Can you drink wine when you’re a punk?
I would have to admit that when I came across this term I was at a loss. I have heard of it from three people, to be exact, and despite some bit of explanation, I failed to grasp what the whole affair is about. I had this impression that it is some new varietal, perhaps with a radically different method or winemaking ingredient. I actually pictured a wine bottle with spiky hair, a lot of eyeliner and blings thrown in for good measure. Of course, it was entirely different. A friend has helpfully pointed out the idea of punk beer and that punk wine is supposedly along that line. So I have another concept to figure out: punk beer or craft beer for some. Great.
The key idea out of all this – it turned out – is punk. That term emerged the radical form of music of the same label. It assumed an entirely wider meaning through the years. It is now considered a subculture and a movement, typified by antiestablishment views and single-minded pursuit for freedom. Quite a mouthful if you contextualized it with wine consumption, no? But it is quite simple, really. It is like approaching wine in such a way that goes beyond or against the snobbery and the elitist perception. Wouldn’t it qualify as an antiestablishment or a counterculture movement?
Consider, for instance, a pub selling draft beer, offering them straight from the barrels. There are even establishments that make their own brew as opposed to sourcing them from mainstream breweries. BrewDog’s string of bars across the UK is a case in point. This small firm is quite successful, supported no doubt by the current enthusiasm for everything local. This concept is what they call as punk beer. And there are those who advocate for the same in wine. The concept would supposedly bring wine to the masses. Andrew Shernoff went as far as pushing forward the so-called punk sommelier manifesto, which stressed that, “wine should be discussed in a language anybody can understand and wine should be affordable.”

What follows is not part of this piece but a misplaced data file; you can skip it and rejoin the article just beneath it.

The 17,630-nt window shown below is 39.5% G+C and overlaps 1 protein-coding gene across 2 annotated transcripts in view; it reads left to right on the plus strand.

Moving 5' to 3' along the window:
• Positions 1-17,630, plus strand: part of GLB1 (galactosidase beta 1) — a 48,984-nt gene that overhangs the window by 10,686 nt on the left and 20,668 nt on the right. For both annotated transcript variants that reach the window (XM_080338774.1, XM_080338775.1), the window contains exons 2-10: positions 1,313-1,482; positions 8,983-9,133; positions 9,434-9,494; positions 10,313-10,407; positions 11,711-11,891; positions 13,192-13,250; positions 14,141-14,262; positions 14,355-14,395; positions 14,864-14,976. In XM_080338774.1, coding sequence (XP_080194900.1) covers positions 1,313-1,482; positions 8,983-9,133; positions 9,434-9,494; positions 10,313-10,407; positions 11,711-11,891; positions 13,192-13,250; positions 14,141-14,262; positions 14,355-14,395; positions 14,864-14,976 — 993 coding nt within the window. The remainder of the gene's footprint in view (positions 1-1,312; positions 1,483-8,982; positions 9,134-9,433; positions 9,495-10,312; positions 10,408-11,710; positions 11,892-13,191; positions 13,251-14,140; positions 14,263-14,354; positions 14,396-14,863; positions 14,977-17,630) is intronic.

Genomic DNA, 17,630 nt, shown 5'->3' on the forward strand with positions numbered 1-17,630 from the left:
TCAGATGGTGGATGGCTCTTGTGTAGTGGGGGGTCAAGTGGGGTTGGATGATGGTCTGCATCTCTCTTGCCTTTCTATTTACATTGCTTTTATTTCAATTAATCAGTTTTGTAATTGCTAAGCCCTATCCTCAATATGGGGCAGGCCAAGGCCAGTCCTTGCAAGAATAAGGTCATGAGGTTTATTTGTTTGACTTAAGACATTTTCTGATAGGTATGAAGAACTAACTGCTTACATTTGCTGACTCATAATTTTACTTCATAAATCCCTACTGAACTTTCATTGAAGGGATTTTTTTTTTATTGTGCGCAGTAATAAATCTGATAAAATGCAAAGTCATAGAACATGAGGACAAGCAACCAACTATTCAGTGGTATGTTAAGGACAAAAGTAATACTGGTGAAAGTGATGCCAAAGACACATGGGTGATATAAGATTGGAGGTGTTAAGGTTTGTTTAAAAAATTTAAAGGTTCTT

I would like to point you to some establishments that embody the punk wine concept or an aspect of it. Along Pacific Avenue in San Francisco is cavernous wine bar that goes by the name of Barrique. This gem allows its customers to drink direct from the cask. Wine is ordered not according to winery, label, brand or reputation but according to varietal, vintage and appellation. The wines are sourced from small producers and the barrels offered are all unmarked. Everything here is affordable and reasonable. Another interesting outfit is this Vintner’s Cellar Winery of Yorktown. This place allows to clients make their own wine. Depending on the client’s wishes, the product could be personalized or fermented according to a varietal menu they have chosen.
The “punk” idea is interesting but the idea is yet to gain traction. A lot of resources are needed to set up this kind of business. A wine bar, for instance, would need its own vineyard in order to directly offer cheap and quality wine in huge quantities or allow a customization as in the case of Vintner’s Cellar Winery of Yorktown.